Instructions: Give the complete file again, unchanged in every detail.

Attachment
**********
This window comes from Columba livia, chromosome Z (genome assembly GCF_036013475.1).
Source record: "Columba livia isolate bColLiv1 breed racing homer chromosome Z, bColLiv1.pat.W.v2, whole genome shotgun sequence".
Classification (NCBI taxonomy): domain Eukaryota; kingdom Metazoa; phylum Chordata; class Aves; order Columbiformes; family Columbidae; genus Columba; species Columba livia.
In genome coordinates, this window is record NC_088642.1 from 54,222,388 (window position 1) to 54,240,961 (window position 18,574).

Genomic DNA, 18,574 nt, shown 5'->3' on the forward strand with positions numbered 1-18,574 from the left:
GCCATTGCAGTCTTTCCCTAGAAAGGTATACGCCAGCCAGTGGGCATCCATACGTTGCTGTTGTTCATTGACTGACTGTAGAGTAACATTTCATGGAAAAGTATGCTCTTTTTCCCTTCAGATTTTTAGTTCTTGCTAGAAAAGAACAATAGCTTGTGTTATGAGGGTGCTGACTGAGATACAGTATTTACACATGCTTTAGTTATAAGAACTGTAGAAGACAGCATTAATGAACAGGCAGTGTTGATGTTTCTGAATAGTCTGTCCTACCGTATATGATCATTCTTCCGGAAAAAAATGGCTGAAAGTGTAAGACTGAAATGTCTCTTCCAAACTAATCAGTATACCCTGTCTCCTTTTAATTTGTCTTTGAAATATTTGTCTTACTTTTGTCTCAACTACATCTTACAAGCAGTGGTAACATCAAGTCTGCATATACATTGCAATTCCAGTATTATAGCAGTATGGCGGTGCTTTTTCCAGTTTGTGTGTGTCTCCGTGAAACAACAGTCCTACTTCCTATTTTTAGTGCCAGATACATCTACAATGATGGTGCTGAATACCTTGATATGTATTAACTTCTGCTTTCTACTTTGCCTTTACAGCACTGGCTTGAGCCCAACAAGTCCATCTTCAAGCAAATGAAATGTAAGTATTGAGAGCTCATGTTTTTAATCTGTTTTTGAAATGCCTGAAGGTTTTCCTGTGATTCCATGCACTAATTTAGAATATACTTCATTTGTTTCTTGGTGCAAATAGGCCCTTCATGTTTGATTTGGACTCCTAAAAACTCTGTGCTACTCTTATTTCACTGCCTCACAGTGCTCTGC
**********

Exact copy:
This window comes from Columba livia, chromosome Z (genome assembly GCF_036013475.1).
Source record: "Columba livia isolate bColLiv1 breed racing homer chromosome Z, bColLiv1.pat.W.v2, whole genome shotgun sequence".
Classification (NCBI taxonomy): domain Eukaryota; kingdom Metazoa; phylum Chordata; class Aves; order Columbiformes; family Columbidae; genus Columba; species Columba livia.
In genome coordinates, this window is record NC_088642.1 from 54,222,388 (window position 1) to 54,240,961 (window position 18,574).

Genomic DNA, 18,574 nt, shown 5'->3' on the forward strand with positions numbered 1-18,574 from the left:
GCCATTGCAGTCTTTCCCTAGAAAGGTATACGCCAGCCAGTGGGCATCCATACGTTGCTGTTGTTCATTGACTGACTGTAGAGTAACATTTCATGGAAAAGTATGCTCTTTTTCCCTTCAGATTTTTAGTTCTTGCTAGAAAAGAACAATAGCTTGTGTTATGAGGGTGCTGACTGAGATACAGTATTTACACATGCTTTAGTTATAAGAACTGTAGAAGACAGCATTAATGAACAGGCAGTGTTGATGTTTCTGAATAGTCTGTCCTACCGTATATGATCATTCTTCCGGAAAAAAATGGCTGAAAGTGTAAGACTGAAATGTCTCTTCCAAACTAATCAGTATACCCTGTCTCCTTTTAATTTGTCTTTGAAATATTTGTCTTACTTTTGTCTCAACTACATCTTACAAGCAGTGGTAACATCAAGTCTGCATATACATTGCAATTCCAGTATTATAGCAGTATGGCGGTGCTTTTTCCAGTTTGTGTGTGTCTCCGTGAAACAACAGTCCTACTTCCTATTTTTAGTGCCAGATACATCTACAATGATGGTGCTGAATACCTTGATATGTATTAACTTCTGCTTTCTACTTTGCCTTTACAGCACTGGCTTGAGCCCAACAAGTCCATCTTCAAGCAAATGAAATGTAAGTATTGAGAGCTCATGTTTTTAATCTGTTTTTGAAATGCCTGAAGGTTTTCCTGTGATTCCATGCACTAATTTAGAATATACTTCATTTGTTTCTTGGTGCAAATAGGCCCTTCATGTTTGATTTGGACTCCTAAAAACTCTGTGCTACTCTTATTTCACTGCCTCACAGTGCTCTGC